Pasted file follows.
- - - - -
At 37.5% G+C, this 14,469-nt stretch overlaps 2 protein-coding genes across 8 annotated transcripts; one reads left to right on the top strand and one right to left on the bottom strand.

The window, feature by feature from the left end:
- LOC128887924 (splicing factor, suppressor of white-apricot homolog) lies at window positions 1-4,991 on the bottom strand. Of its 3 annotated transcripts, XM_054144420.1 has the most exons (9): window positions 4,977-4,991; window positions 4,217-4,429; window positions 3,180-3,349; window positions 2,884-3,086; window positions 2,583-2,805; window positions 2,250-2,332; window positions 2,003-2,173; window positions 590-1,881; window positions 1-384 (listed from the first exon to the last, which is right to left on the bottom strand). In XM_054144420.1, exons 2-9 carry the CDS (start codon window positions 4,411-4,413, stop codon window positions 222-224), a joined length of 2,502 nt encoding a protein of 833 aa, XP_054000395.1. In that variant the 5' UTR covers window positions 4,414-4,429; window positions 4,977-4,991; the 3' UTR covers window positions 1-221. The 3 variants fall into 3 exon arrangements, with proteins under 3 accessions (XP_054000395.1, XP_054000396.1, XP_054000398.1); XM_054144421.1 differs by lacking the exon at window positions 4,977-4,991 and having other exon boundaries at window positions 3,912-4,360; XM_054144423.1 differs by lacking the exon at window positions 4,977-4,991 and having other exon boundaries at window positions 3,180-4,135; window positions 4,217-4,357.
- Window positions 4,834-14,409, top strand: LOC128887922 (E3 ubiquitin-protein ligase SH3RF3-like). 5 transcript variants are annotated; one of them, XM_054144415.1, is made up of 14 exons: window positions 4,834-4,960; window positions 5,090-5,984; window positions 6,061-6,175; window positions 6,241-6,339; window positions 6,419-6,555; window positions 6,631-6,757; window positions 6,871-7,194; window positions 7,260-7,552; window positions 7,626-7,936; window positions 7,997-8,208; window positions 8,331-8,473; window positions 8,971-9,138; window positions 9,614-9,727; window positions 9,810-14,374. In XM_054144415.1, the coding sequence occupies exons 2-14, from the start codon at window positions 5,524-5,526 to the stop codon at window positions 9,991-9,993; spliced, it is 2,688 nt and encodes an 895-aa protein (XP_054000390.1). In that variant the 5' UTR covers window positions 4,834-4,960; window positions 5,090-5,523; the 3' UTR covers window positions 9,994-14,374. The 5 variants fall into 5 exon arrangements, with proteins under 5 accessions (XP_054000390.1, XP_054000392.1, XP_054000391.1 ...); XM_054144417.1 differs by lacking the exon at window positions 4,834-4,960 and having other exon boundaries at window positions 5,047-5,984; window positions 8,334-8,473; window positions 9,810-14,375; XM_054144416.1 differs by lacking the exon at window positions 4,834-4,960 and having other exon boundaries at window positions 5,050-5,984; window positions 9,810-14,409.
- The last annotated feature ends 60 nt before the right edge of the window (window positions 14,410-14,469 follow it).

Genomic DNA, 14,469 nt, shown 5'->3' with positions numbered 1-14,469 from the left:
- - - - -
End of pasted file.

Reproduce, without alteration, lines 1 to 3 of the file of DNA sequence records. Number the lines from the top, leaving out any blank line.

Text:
At 37.5% G+C, this 14,469-nt stretch overlaps 2 protein-coding genes across 8 annotated transcripts; one reads left to right on the top strand and one right to left on the bottom strand.

The window, feature by feature from the left end:
- LOC128887924 (splicing factor, suppressor of white-apricot homolog) lies at window positions 1-4,991 on the bottom strand. Of its 3 annotated transcripts, XM_054144420.1 has the most exons (9): window positions 4,977-4,991; window positions 4,217-4,429; window positions 3,180-3,349; window positions 2,884-3,086; window positions 2,583-2,805; window positions 2,250-2,332; window positions 2,003-2,173; window positions 590-1,881; window positions 1-384 (listed from the first exon to the last, which is right to left on the bottom strand). In XM_054144420.1, exons 2-9 carry the CDS (start codon window positions 4,411-4,413, stop codon window positions 222-224), a joined length of 2,502 nt encoding a protein of 833 aa, XP_054000395.1. In that variant the 5' UTR covers window positions 4,414-4,429; window positions 4,977-4,991; the 3' UTR covers window positions 1-221. The 3 variants fall into 3 exon arrangements, with proteins under 3 accessions (XP_054000395.1, XP_054000396.1, XP_054000398.1); XM_054144421.1 differs by lacking the exon at window positions 4,977-4,991 and having other exon boundaries at window positions 3,912-4,360; XM_054144423.1 differs by lacking the exon at window positions 4,977-4,991 and having other exon boundaries at window positions 3,180-4,135; window positions 4,217-4,357.